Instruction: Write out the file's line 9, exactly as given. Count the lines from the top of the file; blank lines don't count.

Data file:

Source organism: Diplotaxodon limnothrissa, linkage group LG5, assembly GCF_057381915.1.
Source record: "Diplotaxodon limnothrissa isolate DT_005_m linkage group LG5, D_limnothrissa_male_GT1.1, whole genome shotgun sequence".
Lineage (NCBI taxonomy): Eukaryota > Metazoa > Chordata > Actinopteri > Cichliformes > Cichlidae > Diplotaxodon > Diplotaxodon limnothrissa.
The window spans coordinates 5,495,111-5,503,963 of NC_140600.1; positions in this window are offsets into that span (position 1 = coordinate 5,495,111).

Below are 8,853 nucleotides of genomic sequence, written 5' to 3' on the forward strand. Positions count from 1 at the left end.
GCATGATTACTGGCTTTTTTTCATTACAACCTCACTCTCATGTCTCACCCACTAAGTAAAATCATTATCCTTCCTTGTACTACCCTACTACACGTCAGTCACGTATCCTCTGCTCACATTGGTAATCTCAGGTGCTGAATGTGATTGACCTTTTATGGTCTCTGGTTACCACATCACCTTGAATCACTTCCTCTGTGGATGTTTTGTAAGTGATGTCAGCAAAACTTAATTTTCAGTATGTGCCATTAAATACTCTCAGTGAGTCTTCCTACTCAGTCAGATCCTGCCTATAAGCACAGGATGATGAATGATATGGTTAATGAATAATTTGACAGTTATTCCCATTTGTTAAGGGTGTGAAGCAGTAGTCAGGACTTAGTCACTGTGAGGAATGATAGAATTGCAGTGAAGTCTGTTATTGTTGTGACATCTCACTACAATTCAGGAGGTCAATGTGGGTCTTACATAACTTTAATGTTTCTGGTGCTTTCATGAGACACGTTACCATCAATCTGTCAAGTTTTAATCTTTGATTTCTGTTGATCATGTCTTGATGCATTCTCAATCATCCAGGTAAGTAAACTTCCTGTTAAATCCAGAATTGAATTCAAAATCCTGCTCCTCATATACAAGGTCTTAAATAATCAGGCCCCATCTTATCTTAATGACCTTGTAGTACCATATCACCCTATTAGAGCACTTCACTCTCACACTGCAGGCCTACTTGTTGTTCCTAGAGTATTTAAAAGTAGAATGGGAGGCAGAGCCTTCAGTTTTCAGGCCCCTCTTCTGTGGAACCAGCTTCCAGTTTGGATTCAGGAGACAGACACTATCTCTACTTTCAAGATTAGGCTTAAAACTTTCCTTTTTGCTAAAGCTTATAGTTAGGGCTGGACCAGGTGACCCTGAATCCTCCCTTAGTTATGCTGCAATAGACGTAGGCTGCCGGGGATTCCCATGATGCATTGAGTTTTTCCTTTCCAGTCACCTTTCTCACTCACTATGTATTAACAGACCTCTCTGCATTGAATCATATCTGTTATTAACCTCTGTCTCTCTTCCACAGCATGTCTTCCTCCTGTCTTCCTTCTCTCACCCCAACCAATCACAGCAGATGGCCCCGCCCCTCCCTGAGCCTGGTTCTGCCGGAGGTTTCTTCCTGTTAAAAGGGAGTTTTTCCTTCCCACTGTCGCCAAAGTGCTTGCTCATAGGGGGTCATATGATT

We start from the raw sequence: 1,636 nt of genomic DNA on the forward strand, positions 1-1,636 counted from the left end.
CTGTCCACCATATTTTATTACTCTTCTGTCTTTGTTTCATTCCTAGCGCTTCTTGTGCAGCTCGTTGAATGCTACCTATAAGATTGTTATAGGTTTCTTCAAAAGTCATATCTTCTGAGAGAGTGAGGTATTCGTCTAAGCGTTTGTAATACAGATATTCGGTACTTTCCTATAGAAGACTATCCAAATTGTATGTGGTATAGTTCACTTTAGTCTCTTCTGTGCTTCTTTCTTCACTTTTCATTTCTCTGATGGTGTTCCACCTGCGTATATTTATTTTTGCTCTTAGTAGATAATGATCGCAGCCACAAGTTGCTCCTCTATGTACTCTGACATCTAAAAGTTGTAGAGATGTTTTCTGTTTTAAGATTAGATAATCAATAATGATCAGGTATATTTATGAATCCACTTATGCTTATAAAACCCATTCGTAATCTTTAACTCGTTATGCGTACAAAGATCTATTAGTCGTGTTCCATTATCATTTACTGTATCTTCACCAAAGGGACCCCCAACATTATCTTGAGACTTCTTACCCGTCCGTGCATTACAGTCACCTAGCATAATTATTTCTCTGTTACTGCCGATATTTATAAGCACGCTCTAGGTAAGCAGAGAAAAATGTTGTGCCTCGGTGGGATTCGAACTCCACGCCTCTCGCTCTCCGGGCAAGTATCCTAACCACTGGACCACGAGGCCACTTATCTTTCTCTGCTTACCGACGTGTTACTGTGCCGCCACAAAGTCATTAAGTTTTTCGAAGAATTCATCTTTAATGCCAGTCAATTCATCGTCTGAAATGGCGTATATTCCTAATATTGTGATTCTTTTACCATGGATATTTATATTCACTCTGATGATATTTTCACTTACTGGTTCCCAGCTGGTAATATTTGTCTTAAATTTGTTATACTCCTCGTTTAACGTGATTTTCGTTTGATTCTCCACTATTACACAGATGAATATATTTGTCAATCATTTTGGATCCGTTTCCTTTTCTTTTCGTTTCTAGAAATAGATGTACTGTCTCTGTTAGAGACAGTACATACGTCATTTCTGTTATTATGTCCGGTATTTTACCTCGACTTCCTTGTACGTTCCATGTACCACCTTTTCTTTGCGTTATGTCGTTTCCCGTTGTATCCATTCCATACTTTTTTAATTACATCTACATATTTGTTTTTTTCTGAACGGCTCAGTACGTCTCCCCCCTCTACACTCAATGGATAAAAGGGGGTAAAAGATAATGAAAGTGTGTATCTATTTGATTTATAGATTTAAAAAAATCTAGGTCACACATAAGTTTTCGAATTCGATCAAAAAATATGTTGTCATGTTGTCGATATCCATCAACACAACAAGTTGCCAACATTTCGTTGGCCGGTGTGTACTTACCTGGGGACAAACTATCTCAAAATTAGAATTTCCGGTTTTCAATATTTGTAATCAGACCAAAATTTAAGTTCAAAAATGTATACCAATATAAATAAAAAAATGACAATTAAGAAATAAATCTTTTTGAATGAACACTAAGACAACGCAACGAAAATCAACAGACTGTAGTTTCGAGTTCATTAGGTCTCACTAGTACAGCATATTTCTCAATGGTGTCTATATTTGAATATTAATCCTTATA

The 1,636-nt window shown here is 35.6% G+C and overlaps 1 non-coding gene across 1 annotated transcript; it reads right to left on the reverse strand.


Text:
The 1,636-nt window shown here is 35.6% G+C and overlaps 1 non-coding gene across 1 annotated transcript; it reads right to left on the reverse strand.